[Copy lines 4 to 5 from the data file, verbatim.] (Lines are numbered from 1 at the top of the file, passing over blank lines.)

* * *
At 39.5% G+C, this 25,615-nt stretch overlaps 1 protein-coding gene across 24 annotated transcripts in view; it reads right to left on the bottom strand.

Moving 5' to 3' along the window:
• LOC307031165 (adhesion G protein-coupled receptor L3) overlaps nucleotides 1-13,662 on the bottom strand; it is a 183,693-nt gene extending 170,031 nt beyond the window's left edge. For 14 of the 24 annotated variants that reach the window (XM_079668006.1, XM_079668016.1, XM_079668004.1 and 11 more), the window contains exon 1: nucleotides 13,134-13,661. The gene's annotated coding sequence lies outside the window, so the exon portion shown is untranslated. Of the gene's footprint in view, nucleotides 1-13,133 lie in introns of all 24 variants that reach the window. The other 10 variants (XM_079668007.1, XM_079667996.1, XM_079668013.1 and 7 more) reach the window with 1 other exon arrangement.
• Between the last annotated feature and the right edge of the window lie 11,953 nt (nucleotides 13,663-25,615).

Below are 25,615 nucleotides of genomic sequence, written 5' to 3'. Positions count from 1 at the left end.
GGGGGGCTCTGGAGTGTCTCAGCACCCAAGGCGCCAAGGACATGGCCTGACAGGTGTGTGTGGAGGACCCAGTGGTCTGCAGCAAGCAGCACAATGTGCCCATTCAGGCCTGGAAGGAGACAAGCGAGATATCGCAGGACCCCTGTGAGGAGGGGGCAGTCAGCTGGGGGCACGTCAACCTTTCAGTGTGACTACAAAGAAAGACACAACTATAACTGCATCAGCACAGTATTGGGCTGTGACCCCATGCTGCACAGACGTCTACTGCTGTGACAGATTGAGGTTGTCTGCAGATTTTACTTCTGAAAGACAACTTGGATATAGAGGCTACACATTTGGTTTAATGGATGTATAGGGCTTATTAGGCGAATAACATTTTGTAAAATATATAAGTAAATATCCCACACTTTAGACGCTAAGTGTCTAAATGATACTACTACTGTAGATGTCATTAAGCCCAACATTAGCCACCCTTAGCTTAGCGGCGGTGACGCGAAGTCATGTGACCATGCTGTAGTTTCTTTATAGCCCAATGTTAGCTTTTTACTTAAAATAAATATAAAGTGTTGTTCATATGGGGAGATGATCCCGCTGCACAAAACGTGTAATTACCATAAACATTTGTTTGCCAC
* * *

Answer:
• Between the last annotated feature and the right edge of the window lie 11,953 nt (nucleotides 13,663-25,615).

Below are 25,615 nucleotides of genomic sequence, written 5' to 3'. Positions count from 1 at the left end.